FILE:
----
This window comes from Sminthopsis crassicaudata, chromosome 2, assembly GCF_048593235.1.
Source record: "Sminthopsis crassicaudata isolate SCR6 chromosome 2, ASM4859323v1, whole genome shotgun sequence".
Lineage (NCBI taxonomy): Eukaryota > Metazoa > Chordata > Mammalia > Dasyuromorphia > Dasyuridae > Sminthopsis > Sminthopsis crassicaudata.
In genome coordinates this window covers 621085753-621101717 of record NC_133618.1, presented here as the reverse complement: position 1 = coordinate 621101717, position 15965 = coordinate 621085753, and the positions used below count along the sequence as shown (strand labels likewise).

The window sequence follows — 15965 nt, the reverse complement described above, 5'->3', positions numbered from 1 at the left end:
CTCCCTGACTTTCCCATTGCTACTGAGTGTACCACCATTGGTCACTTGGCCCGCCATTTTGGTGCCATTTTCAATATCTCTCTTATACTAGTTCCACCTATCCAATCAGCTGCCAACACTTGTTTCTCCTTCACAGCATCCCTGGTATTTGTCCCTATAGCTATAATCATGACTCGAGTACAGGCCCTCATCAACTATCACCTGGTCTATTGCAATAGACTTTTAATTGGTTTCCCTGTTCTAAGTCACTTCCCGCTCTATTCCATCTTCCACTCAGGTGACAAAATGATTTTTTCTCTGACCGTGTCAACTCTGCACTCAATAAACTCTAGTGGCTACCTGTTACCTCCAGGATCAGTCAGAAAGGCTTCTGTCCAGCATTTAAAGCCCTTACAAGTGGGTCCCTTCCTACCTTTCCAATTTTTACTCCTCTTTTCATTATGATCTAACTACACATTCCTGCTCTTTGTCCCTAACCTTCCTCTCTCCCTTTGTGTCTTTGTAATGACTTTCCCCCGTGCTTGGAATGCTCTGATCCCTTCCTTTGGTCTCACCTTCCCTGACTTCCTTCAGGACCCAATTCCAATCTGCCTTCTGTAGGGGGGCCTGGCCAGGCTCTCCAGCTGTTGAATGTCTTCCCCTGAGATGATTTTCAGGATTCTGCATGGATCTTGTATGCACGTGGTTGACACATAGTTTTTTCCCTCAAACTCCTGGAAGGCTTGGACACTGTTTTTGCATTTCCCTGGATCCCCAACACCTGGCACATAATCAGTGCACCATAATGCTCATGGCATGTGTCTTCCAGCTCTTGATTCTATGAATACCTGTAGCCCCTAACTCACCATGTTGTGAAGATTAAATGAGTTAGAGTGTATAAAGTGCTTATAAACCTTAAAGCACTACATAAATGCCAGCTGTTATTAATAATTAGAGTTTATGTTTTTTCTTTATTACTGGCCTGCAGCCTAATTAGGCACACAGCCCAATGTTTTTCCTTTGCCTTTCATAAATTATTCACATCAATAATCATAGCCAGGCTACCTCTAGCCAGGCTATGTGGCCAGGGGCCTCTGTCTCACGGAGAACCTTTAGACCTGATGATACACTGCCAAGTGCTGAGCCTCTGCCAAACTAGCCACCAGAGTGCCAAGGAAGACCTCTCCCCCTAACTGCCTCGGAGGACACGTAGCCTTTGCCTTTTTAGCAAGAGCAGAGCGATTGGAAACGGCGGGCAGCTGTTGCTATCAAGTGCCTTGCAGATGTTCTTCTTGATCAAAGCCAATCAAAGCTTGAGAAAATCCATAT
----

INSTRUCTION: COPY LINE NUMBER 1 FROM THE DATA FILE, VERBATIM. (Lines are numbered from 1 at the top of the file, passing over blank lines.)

This window comes from Sminthopsis crassicaudata, chromosome 2, assembly GCF_048593235.1.